With ACA uncertainty, consider these health insurance alternatives
Options that could shield you from disruption
The uncertain repeal of the Affordable Care Act makes it hard for consumers to plan ahead for their health insurance needs. But in Tennessee, some consumers can take advantage of nontraditional coverage options. These ACA alternatives include MediShare, underwritten health plans and direct primary care.
These types of plans allow consumers to access healthcare outside of ACA insurance, which could insulate consumers from disruption if the law is repealed.
However, it is important to note that none of these options are considered “qualified coverage” under the ACA. This means that as long as the law is still in place, consumers who only have these types of plans are liable for the tax penalty for lacking qualified coverage.
But in the event that the ACA and the tax penalty is repealed, these options could provide even more value for eligible Tennessee consumers.
Let’s look at each option and what type of consumer might benefit from them.
Medi-Share is a healthcare sharing ministry. It isn’t insurance, but it allows members to “share” medical bills. Medi-Share members are not required to pay the individual mandate tax penalty, so this can be a good option regardless of what happens with the ACA.
Eligible members pay premiums based on age, and there is a deductible-like threshold that must be met before member’s bills are shared. Payments are then used to match other members’ bills.
Because Medi-Share isn’t insurance, services aren’t “covered” in the traditional sense. Certain types of bills are eligible for sharing, but bills for many common types of services, like routine, preventive, and mental healthcare are not.
Medi-Share is a Christian organization, so there are faith and lifestyle requirements, but eligible consumers can substantially avoid federal policy changes through this type of program.
In Tennessee, eligible consumers can sign up for underwritten health insurance through Farm Bureau Health Plans. This is the type of individual coverage that was available before the ACA. Underwriting means insurers can use an enrollee’s health status to determine premiums or deny coverage altogether.
The ACA prohibited this practice, but Farm Bureau is technically considered a rural health organization in Tennessee, and still offers these “traditional” plans.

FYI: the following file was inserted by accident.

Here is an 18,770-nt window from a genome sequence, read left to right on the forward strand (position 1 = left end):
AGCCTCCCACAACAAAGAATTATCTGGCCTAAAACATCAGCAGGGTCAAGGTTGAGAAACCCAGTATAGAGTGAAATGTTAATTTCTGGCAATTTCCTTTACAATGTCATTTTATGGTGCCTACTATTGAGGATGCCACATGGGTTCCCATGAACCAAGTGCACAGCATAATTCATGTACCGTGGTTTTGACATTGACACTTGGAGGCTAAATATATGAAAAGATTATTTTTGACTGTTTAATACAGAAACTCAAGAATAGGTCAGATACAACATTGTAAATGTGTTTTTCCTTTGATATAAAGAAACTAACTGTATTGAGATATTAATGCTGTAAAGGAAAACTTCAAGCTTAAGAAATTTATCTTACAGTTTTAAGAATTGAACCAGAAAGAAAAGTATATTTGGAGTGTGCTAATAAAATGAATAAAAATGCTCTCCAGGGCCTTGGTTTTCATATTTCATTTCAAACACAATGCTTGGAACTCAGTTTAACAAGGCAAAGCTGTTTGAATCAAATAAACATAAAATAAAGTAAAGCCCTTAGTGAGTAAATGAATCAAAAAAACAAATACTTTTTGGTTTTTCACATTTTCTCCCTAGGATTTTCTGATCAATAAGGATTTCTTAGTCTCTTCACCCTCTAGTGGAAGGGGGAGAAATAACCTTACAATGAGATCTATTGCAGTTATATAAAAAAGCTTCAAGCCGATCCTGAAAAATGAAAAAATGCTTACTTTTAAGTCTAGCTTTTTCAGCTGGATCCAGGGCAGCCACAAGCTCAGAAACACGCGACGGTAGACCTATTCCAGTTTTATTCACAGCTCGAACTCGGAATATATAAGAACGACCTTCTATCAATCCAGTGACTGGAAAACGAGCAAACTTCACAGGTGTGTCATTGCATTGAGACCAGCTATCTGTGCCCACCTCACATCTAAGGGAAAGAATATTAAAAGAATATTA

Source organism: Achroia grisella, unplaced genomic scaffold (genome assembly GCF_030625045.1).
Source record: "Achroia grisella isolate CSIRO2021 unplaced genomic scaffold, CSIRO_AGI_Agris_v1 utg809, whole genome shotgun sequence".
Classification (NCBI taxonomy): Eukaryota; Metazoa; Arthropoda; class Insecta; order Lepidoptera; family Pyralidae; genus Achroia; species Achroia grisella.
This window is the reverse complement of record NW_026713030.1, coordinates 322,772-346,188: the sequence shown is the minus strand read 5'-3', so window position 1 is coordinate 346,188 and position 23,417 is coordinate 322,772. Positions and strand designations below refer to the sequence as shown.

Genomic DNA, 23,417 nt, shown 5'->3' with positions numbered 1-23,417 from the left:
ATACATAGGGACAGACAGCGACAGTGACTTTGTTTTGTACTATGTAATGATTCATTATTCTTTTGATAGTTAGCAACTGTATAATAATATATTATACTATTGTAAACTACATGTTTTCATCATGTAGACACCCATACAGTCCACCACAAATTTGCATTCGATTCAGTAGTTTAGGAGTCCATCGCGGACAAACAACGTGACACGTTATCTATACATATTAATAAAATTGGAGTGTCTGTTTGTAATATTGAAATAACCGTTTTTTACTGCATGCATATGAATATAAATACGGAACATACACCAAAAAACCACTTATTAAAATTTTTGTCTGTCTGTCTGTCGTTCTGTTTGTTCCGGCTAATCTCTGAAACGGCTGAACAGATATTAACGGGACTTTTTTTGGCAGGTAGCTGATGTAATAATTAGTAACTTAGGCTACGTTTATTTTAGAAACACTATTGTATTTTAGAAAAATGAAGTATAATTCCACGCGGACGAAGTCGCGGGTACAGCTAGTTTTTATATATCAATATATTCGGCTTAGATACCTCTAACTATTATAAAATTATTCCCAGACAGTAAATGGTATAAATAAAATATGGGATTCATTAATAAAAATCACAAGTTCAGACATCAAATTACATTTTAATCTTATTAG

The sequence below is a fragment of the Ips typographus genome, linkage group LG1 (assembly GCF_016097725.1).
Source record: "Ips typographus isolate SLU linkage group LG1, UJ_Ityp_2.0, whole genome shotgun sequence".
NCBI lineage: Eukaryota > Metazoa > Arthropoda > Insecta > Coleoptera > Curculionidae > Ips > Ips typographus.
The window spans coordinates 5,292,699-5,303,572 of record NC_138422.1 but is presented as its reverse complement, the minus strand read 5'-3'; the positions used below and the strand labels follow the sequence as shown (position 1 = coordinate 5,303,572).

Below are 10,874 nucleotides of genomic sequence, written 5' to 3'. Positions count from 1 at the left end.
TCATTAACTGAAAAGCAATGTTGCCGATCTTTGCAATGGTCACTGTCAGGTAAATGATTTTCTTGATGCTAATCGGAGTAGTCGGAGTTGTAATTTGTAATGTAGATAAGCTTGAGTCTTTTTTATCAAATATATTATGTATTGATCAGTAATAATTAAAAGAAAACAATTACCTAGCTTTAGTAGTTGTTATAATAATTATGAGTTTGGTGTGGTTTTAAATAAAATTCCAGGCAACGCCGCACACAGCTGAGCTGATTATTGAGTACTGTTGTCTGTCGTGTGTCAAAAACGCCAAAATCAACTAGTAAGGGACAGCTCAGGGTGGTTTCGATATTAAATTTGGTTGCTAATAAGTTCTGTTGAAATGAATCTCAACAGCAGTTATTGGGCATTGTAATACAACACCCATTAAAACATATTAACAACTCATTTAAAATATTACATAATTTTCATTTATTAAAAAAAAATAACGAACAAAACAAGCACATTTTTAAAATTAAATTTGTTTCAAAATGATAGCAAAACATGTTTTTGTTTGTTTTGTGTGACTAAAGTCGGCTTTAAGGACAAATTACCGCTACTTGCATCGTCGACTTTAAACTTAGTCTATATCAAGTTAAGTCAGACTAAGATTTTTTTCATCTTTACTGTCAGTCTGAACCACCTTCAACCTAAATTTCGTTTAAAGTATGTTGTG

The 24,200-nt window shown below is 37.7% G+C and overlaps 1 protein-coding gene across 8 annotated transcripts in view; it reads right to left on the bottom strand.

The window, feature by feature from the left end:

These plans are much cheaper than ACA insurance, which has attracted healthier consumers. Currently, those with non-ACA-compliant insurance do owe the ACA tax penalty, but if the individual mandate is repealed, this type of coverage will become an even better deal for eligible consumers.
Direct primary care
Direct primary care is not insurance, but rather, a different way to pay for basic healthcare services. Instead of using your health insurance to access primary care, patients contract directly with their doctor.
Through direct primary care, the physician provides all primary care services at a flat monthly rate. All basic care, from check-ups to vaccines, physicals and flu shots, are covered. Think of it like a healthcare subscription.
Of the three insurance alternatives, direct primary care covers the least. This arrangement will not cover bills for services outside of primary care like hospitalizations or surgery, so consumers should think carefully about using this as an alternative to insurance.
It can, however, be a smart add-on to health plans with a lot of cost-sharing. In some cases, paying out-of-pocket for primary care is more efficient than pushing claims through your insurance.
In general, these healthcare and coverage options are not as robust as the type of coverage required under the Affordable Care Act. But for eligible consumers worried about losing their ACA plan at the end of the year, one of these options could be an alternative.
This article was originally published in The Tennessean. If you enjoyed this post, you may like "The American Health Care Act's winners and losers in Tennessee."
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